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I am Associate Professor of Cultural Geography at the University of Exeter’s Penryn Campus, where I have been employed since 2007. My research explores the cultural significance of material and environmental change, with a particular focus on heritage contexts. I have worked closely with environmental scientists, artists, archaeologists, photographers and heritage practitioners on a range of interdisciplinary projects, supported by funding from UK research councils (AHRC, EPSRC, NERC), the Royal Geographical Society, the Norwegian Research Council and the European Social Fund. I co-founded the Centre for Environmental Arts and Humanities and directs the Creative Exchange art-science programme at the University of Exeter’s Environment and Sustainability Institute. Recent publications include Anticipatory History (2011, with Simon Naylor and Colin Sackett) and Visible Mending (2013, with Steven Bond and James R. Ryan). A monograph, Beyond Saving: Entropic Heritage, will be published by the University of Minnesota Press in 2017.



Call for Papers: Unsustainable heritage?


If you are interested in participating in this session at ACHS2018 please contact Rodney Harrison with a title and abstract in the first instance. Please note that abstracts and paper titles must be sent to conference organisers at with cc to by 30th November 2017.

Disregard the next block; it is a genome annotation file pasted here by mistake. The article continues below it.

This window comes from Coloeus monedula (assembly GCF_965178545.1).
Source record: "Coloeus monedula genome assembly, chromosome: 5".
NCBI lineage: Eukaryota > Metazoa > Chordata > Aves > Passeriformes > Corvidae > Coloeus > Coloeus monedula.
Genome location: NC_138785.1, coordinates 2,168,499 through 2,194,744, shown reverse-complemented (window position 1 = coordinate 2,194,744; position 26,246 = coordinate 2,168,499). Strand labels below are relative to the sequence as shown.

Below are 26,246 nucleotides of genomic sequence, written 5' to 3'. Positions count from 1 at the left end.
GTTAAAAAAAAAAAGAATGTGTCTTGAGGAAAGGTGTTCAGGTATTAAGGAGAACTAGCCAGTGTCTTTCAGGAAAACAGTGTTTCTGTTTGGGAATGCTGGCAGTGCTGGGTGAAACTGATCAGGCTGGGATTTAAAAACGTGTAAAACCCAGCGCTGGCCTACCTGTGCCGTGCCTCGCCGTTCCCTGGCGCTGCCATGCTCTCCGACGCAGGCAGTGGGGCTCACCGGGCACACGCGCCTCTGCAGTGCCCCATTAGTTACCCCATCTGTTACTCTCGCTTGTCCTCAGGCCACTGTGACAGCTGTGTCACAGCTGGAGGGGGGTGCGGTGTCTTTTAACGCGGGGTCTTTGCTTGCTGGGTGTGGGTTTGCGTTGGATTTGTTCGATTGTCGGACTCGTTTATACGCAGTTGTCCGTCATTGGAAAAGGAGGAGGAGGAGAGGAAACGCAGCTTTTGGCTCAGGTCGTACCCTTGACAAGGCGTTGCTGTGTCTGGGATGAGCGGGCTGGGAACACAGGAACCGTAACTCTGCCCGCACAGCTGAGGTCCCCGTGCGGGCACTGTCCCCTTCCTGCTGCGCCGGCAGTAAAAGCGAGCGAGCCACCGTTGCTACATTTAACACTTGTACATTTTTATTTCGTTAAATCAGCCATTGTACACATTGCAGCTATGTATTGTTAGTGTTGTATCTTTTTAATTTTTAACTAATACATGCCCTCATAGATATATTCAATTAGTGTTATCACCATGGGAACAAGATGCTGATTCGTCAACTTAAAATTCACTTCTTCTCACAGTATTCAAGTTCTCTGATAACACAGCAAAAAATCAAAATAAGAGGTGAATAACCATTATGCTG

Rodney Harrison
Caitlin DeSilvey


Media coverage

Curated Decay: Heritage Beyond Saving


Hosted by UCL, a panel discussion of Caitlin DeSilvey’s new book, Curated Decay, with guest speakers Professor David Lowenthal, Dr Haidy Geismar and Professor Rodney Harrison.

The book has been featured and debated through various media outlets, with articles in The Telegraph, The Times, The Guardian, The Eastern Daily Press, and Cornwall Live – to name a few. DeSilvey was also interviewed on BBC Radio Cornwall, and BBC Radio Solent.

Rodney Harrison
Caitlin DeSilvey

Natural Heritage Management



Afterlives Salon


This salon to accompany the current Octagon exhibition Cabinets of Consequence will explore how heritage and other related forms of conservation practices (including nuclear waste management) make futures.  How do we use material culture to stitch futures from pasts? What do we conserve? What do we get rid of? What do we allow to change? This Salon will be staged as a series of conversations across various themes currently being explored within the Heritage Futures research programme,Event held at Haldane Room, Wilkins Building , Gower Street WC1

Rodney Harrison
Cornelius Holtorf
Caitlin DeSilvey
Sefryn Penrose
Sarah May
Jennie Morgan
Nadia Bartolini
Antony Lyons
Kyle Lee Crossett


Nuclear Waste Management
Deep Space Messaging
World Heritage Site Management
Natural Heritage Management
Built Heritage Management
Cultural Diversity